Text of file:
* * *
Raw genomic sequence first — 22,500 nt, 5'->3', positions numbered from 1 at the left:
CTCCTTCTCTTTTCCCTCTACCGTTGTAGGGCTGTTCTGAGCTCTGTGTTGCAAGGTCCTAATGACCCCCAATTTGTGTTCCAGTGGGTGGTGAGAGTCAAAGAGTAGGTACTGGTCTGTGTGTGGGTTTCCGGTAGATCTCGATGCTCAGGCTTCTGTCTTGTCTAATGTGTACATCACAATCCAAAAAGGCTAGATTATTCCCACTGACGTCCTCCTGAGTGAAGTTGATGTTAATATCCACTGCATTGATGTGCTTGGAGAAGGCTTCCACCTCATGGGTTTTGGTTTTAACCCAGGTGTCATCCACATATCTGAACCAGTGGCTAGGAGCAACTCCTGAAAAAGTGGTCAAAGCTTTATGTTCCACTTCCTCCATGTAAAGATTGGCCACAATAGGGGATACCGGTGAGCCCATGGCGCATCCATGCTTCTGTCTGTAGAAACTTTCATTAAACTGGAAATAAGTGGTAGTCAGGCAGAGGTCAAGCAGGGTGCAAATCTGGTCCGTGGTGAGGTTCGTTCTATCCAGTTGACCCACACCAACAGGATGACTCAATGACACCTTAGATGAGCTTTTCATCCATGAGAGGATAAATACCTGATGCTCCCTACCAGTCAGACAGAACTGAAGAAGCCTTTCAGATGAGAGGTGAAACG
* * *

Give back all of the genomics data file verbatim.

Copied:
Raw genomic sequence first — 22,500 nt, 5'->3', positions numbered from 1 at the left:
CTCCTTCTCTTTTCCCTCTACCGTTGTAGGGCTGTTCTGAGCTCTGTGTTGCAAGGTCCTAATGACCCCCAATTTGTGTTCCAGTGGGTGGTGAGAGTCAAAGAGTAGGTACTGGTCTGTGTGTGGGTTTCCGGTAGATCTCGATGCTCAGGCTTCTGTCTTGTCTAATGTGTACATCACAATCCAAAAAGGCTAGATTATTCCCACTGACGTCCTCCTGAGTGAAGTTGATGTTAATATCCACTGCATTGATGTGCTTGGAGAAGGCTTCCACCTCATGGGTTTTGGTTTTAACCCAGGTGTCATCCACATATCTGAACCAGTGGCTAGGAGCAACTCCTGAAAAAGTGGTCAAAGCTTTATGTTCCACTTCCTCCATGTAAAGATTGGCCACAATAGGGGATACCGGTGAGCCCATGGCGCATCCATGCTTCTGTCTGTAGAAACTTTCATTAAACTGGAAATAAGTGGTAGTCAGGCAGAGGTCAAGCAGGGTGCAAATCTGGTCCGTGGTGAGGTTCGTTCTATCCAGTTGACCCACACCAACAGGATGACTCAATGACACCTTAGATGAGCTTTTCATCCATGAGAGGATAAATACCTGATGCTCCCTACCAGTCAGACAGAACTGAAGAAGCCTTTCAGATGAGAGGTGAAACG